The Machine Stops (2)
July 22, 2015
HiLoBooks is pleased to serialize E.M. Forster’s 1909 novella The Machine Stops. Published between the author’s much more famous works A Room With A View and Howards End, science fiction scholars remind us that The Machine Stops predicted the Internet and instant messaging… as well as a WALL-E-type dystopia.
For a moment Vashti felt lonely.
Then she generated the light, and the sight of her room, flooded with radiance and studded with electric buttons, revived her. There were buttons and switches everywhere — buttons to call for food, for music, for clothing. There was the hot-bath button, by pressure of which a basin of (imitation) marble rose out of the floor, filled to the brim with a warm deodorized liquid. There was the cold-bath button. There was the button that produced literature. And there were of course the buttons by which she communicated with her friends. The room, though it contained nothing, was in touch with all that she cared for in the world.
Vashanti’s next move was to turn off the isolation switch, and all the accumulations of the last three minutes burst upon her. The room was filled with the noise of bells, and speaking-tubes. What was the new food like? Could she recommend it? Has she had any ideas lately? Might one tell her one”s own ideas? Would she make an engagement to visit the public nurseries at an early date? — say this day month.
To most of these questions she replied with irritation — a growing quality in that accelerated age. She said that the new food was horrible. That she could not visit the public nurseries through press of engagements. That she had no ideas of her own but had just been told one — that four stars and three in the middle were like a man: she doubted there was much in it. Then she switched off her correspondents, for it was time to deliver her lecture on Australian music.
The clumsy system of public gatherings had been long since abandoned; neither Vashti nor her audience stirred from their rooms. Seated in her armchair she spoke, while they in their armchairs heard her, fairly well, and saw her, fairly well. She opened with a humorous account of music in the pre Mongolian epoch, and went on to describe the great outburst of song that followed the Chinese conquest. Remote and primæval as were the methods of I-San-So and the Brisbane school, she yet felt (she said) that study of them might repay the musicians of today: they had freshness; they had, above all, ideas. Her lecture, which lasted ten minutes, was well received, and at its conclusion she and many of her audience listened to a lecture on the sea; there were ideas to be got from the sea; the speaker had donned a respirator and visited it lately. Then she fed, talked to many friends, had a bath, talked again, and summoned her bed.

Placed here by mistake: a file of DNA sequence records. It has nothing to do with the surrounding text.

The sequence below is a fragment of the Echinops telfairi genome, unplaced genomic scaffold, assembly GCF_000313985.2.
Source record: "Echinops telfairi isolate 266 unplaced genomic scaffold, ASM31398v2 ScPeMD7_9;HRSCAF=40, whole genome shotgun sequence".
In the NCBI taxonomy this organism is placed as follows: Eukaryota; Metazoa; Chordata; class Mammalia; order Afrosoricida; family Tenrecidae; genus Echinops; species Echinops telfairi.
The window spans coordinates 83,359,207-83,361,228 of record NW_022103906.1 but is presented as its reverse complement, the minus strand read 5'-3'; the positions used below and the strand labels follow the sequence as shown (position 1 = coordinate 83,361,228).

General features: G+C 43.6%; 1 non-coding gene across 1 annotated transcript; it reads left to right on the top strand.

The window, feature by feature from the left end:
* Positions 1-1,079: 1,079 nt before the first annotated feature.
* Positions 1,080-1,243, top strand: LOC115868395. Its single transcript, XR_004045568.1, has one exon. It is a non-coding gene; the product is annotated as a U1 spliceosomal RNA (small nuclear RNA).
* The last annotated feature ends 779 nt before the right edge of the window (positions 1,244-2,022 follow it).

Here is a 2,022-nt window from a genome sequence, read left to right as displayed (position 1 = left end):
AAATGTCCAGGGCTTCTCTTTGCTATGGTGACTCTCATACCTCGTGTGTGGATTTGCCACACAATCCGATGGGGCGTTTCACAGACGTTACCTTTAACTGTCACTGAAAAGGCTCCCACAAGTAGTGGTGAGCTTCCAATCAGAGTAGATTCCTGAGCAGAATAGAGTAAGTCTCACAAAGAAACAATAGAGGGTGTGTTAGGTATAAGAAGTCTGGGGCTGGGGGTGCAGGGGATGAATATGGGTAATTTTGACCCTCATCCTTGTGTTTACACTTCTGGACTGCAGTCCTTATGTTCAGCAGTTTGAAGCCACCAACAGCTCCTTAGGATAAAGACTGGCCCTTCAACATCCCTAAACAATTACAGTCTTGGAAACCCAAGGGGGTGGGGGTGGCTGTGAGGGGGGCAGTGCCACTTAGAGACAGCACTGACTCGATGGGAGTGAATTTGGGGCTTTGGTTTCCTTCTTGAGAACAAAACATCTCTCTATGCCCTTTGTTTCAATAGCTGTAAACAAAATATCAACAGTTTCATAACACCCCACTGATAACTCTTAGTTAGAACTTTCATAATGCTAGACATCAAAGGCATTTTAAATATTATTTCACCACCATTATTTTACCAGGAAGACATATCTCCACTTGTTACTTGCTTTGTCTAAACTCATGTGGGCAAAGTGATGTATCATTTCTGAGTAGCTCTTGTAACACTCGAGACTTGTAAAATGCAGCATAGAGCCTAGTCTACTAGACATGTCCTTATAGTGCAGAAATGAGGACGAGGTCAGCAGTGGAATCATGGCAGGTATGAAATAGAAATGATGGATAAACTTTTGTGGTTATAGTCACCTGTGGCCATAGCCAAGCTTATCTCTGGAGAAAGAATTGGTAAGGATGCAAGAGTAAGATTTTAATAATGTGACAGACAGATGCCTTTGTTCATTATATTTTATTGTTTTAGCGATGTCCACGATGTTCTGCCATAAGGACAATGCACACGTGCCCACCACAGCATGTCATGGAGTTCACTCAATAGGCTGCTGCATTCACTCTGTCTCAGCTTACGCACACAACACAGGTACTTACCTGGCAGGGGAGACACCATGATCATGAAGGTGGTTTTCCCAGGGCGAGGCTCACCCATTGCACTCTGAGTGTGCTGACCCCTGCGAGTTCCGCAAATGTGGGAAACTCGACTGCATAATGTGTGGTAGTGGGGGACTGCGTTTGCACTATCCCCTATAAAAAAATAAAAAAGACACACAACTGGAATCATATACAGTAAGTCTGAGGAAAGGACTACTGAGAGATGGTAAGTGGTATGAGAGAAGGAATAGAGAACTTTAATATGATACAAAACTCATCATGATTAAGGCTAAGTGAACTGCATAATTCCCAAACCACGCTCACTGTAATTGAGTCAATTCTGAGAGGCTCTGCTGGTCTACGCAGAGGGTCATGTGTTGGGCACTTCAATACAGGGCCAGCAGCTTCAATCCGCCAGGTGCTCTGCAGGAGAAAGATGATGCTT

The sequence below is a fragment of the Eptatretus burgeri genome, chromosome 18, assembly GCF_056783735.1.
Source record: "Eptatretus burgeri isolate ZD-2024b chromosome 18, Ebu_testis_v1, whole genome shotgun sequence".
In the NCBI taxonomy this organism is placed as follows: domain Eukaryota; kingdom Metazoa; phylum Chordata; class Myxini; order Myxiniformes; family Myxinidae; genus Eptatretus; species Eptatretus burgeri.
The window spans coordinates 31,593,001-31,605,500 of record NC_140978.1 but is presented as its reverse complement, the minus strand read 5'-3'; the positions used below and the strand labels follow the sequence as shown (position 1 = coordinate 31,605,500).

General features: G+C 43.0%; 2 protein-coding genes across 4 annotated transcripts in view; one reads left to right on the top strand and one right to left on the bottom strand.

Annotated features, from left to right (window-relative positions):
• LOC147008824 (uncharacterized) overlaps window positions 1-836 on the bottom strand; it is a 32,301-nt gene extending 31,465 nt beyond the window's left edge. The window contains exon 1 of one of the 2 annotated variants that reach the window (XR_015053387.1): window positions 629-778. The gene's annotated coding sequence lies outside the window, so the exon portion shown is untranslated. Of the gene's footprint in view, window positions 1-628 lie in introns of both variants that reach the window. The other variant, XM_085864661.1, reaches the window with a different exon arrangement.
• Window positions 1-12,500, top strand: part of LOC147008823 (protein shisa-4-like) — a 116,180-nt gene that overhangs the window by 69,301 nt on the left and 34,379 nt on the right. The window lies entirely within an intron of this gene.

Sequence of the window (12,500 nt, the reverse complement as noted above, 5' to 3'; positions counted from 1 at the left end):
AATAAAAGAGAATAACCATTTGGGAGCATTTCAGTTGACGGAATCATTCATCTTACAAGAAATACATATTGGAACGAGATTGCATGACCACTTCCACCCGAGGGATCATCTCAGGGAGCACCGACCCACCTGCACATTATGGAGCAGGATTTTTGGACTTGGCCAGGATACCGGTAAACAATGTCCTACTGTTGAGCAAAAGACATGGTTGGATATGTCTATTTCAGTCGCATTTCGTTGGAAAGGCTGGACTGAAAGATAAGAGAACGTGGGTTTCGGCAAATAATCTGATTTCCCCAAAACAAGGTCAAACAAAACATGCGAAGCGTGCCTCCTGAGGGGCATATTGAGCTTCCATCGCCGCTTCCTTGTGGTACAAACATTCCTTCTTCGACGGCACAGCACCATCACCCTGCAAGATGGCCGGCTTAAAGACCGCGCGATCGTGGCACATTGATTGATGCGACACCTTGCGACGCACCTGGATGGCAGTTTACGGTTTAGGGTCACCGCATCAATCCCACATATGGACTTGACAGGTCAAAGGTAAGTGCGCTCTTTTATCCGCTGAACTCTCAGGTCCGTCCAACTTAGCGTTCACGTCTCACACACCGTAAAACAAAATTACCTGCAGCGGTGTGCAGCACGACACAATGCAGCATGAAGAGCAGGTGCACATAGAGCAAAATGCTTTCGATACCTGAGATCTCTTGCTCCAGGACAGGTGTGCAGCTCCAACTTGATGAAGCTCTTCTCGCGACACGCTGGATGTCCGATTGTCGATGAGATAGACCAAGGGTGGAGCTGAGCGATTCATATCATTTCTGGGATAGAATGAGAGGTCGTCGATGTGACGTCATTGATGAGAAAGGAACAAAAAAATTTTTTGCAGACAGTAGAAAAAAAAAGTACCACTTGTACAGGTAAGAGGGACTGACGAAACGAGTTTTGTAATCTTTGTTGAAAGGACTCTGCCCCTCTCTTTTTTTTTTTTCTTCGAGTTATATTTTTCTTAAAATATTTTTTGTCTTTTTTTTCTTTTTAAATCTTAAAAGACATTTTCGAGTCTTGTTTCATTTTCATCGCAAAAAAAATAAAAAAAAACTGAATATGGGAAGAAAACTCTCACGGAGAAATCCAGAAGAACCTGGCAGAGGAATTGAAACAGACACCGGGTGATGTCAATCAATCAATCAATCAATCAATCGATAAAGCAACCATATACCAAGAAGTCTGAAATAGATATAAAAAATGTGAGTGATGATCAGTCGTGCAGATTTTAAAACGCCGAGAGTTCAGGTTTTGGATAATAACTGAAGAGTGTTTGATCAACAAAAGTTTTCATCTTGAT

The bed was not to her liking. It was too large, and she had a feeling for a small bed. Complaint was useless, for beds were of the same dimension all over the world, and to have had an alternative size would have involved vast alterations in the Machine. Vashti isolated herself — it was necessary, for neither day nor night existed under the ground — and reviewed all that had happened since she had summoned the bed last. Ideas? Scarcely any. Events — was Kuno’s invitation an event?
By her side, on the little reading-desk, was a survival from the ages of litter — one book. This was the Book of the Machine. In it were instructions against every possible contingency. If she was hot or cold or dyspeptic or at a loss for a word, she went to the book, and it told her which button to press. The Central Committee published it. In accordance with a growing habit, it was richly bound.
Sitting up in the bed, she took it reverently in her hands. She glanced round the glowing room as if some one might be watching her. Then, half ashamed, half joyful, she murmured “O Machine!” and raised the volume to her lips. Thrice she kissed it, thrice inclined her head, thrice she felt the delirium of acquiescence. Her ritual performed, she turned to page 1367, which gave the times of the departure of the air-ships from the island in the southern hemisphere, under whose soil she lived, to the island in the northern hemisphere, whereunder lived her son.
She thought, “I have not the time.”
She made the room dark and slept; she awoke and made the room light; she ate and exchanged ideas with her friends, and listened to music and attended lectures; she make the room dark and slept. Above her, beneath her, and around her, the Machine hummed eternally; she did not notice the noise, for she had been born with it in her ears. The earth, carrying her, hummed as it sped through silence, turning her now to the invisible sun, now to the invisible stars. She awoke and made the room light.
“I will not talk to you,” he answered, “until you come.”
“Have you been on the surface of the earth since we spoke last?”
His image faded.
Again she consulted the book. She became very nervous and lay back in her chair palpitating. Think of her as without teeth or hair. Presently she directed the chair to the wall, and pressed an unfamiliar button. The wall swung apart slowly. Through the opening she saw a tunnel that curved slightly, so that its goal was not visible. Should she go to see her son, here was the beginning of the journey.
Of course she knew all about the communication-system. There was nothing mysterious in it. She would summon a car and it would fly with her down the tunnel until it reached the lift that communicated with the air-ship station: the system had been in use for many, many years, long before the universal establishment of the Machine. And of course she had studied the civilization that had immediately preceded her own — the civilization that had mistaken the functions of the system, and had used it for bringing people to things, instead of for bringing things to people. Those funny old days, when men went for change of air instead of changing the air in their rooms! And yet — she was frightened of the tunnel: she had not seen it since her last child was born. It curved — but not quite as she remembered; it was brilliant — but not quite as brilliant as a lecturer had suggested. Vashti was seized with the terrors of direct experience. She shrank back into the room, and the wall closed up again.